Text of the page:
It’s halfway through December. You’re in your local department store, sweating underneath your biggest winter coat. You aimlessly grab the closest thing to hand, wave in it in front of your friend’s face and ask, in a panic, “will this do?! Will she like this?!” You can’t remember if your mum/auntie/sister likes perfume/chocolate/novelty socks. All you know is that you need to buy something TODAY because Christmas is actual days away and you’re running out of time.
Sound familiar? Well, imagine a Christmas completely free of all of that stress. No last minute trips to the shops. No panicking that you’ll buy something they hate. No asking your mean manager if you can have a few extra hours on a Saturday so you can afford to get everyone a present. Sounds pretty zen so I reckon you’re on board. OK, great, enjoy it, see you in the New Year!
Actually, there’s a catch, sorry. If you want to opt out of buying presents, you might have to opt out of receiving them too. Hear me out. Let’s talk about doing a no-presents Christmas…
When I was little, there was nothing more exciting on the entire planet than seeing presents spilling out from under the tree at the bottom of the stairs. My dad would hand them out to us one by one and then we’d do the rounds of phone calls from relatives – thanking them for their present and then reeling off everything we’d got. It was basically what Christmas was all about.
But, recently, I’ve been less and less bothered by having stuff and I’m not alone. It turns out that young people are way more likely to spend their money on experiences than on stuff. But how does that work at Christmas, the most stuff-filled time of the year?
The idea of waking up to absolutely nothing under the tree sounds a bit scrooge-y I know. But it might actually be the secret to the best Christmas ever. Think about all of those presents that you’ve bought just because you needed to find a present for someone: crazy slippers, a novelty pizza cutter, a handicorn (this is a real thing, please google it). Did you ever see them again after the 25th? Probably not and you went through all that last minute stress shopping to go and get it. And someone you love probably did the same for you too.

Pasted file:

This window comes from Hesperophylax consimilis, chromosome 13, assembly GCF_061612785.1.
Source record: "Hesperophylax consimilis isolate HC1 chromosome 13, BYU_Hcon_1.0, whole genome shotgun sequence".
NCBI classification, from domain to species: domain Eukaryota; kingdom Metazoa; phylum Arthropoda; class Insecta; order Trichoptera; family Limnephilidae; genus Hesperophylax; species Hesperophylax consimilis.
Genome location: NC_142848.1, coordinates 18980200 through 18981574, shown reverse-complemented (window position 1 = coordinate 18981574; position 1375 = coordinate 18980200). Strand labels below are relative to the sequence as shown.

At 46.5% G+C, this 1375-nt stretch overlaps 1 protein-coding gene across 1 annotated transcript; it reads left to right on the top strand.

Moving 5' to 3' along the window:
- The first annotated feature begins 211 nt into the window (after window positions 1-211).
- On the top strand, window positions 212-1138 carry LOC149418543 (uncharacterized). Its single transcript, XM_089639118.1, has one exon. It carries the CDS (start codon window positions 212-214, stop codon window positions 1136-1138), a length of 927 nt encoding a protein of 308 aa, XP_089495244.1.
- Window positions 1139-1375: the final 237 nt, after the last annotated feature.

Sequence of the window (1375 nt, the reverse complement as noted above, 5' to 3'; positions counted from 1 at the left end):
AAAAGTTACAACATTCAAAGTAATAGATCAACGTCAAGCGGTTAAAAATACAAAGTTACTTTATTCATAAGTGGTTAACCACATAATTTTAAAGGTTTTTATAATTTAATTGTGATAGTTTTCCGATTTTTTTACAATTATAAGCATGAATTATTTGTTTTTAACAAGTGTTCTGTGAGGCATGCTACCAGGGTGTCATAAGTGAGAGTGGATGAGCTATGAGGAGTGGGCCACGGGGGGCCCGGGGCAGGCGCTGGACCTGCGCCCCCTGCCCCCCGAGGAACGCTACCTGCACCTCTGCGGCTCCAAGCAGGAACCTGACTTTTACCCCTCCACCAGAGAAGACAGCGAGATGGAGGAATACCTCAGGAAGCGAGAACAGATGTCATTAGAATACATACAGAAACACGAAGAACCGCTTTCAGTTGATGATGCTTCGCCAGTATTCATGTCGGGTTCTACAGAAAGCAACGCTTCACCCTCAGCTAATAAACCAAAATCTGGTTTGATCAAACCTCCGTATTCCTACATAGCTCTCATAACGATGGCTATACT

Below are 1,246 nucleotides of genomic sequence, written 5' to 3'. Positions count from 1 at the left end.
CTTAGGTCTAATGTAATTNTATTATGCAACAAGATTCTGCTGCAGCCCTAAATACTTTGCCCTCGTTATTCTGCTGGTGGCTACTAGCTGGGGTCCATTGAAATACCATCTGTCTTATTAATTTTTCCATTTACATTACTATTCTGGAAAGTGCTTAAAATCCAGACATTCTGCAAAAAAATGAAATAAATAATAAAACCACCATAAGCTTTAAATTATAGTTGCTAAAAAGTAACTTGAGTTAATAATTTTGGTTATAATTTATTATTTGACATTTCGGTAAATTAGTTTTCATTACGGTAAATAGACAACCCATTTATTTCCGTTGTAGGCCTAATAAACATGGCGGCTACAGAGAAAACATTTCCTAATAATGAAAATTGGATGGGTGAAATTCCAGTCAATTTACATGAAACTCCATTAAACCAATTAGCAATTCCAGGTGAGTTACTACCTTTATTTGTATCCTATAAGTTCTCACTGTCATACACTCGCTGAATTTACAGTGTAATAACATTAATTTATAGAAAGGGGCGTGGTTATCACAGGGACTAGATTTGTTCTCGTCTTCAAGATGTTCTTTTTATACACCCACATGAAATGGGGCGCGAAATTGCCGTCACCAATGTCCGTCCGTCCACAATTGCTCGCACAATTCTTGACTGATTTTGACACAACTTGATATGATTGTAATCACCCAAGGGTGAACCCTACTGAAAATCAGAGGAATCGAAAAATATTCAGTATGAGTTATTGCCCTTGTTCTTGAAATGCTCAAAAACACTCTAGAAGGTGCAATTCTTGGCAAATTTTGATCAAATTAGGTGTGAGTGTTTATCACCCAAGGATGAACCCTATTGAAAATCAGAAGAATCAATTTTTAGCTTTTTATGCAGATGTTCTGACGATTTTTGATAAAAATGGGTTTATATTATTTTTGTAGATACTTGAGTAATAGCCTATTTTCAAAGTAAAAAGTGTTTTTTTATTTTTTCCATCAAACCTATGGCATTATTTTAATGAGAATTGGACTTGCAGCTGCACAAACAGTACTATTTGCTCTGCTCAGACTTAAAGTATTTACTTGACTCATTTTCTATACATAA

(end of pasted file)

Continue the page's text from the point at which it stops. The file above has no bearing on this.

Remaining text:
When you look at it like that, doing a no-presents Christmas stops sounding scrooge-y and starts sounding pretty generous. Instead of expecting someone, and being expected, to spend hours and hours, pounds and pennies finding something – anything! – to open on Christmas morning, you’re cutting out all the panic. Not to mention all the guilt that comes when you inevitably sell, donate or throw away half of your presents when an acceptable amount of time has passed.
So, it’s good for your stress levels and it’s good for your bank balance which is already pretty great. As if you needed any more persuading, it’s also good for the planet. No presents means no wrapping paper and no sellotape. It means no plastic ribbons on the outside and confetti snowflakes sprinkled inside. It means no unwanted or broken gifts being chucked in the bin and added to overflowing landfill. What I’m saying is that by not buying presents, you’re basically saving the planet.
All of those plus points combined sound amazing but the question is could you actually do it? Would you be ok with having nothing to tear open when you head downstairs in your festive PJs? WELL, this will be my first no-presents Christmas and, seeing as we’re in this thing together, I’ve come up with some alternatives to help you forget all about presents:
Eat chocolate for breakfast
If there’s one day of the year that you’re absolutely, 100% allowed – no – encouraged to do this, it’s the 25th December. Crack open the selection box and start the day off right.
Listen to Mariah Carey. On repeat.
You can totally hit that high note. You might just need two or three or twelve practices first.
Watch a Christmas film.
Turn TV on. Go to Netflix. Find Elf. Enjoy.
Do a swap
Just because you’re not buying new presents, doesn’t mean you can’t exchange gifts at all. If you have a jumper that your sister would look amazing in or a book that your brother would love, get your family on board with a swap and repurpose what you already have. You can even wrap it all up if you want to (in recycled wrapping paper of course!).
Give a favour
Does a gift always have to be a physical thing? Nope. Swap socks, perfume and books for a favour instead. Help your little sis with her maths homework (not on Christmas Day, obvs, unless she’s SUPER dedicated…), do your mum’s nails, walk the dog; the choice is yours. They’ll appreciate your time and you’ll know you’ve given them something they truly want and need. It’s a win win.
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Image: Home Alone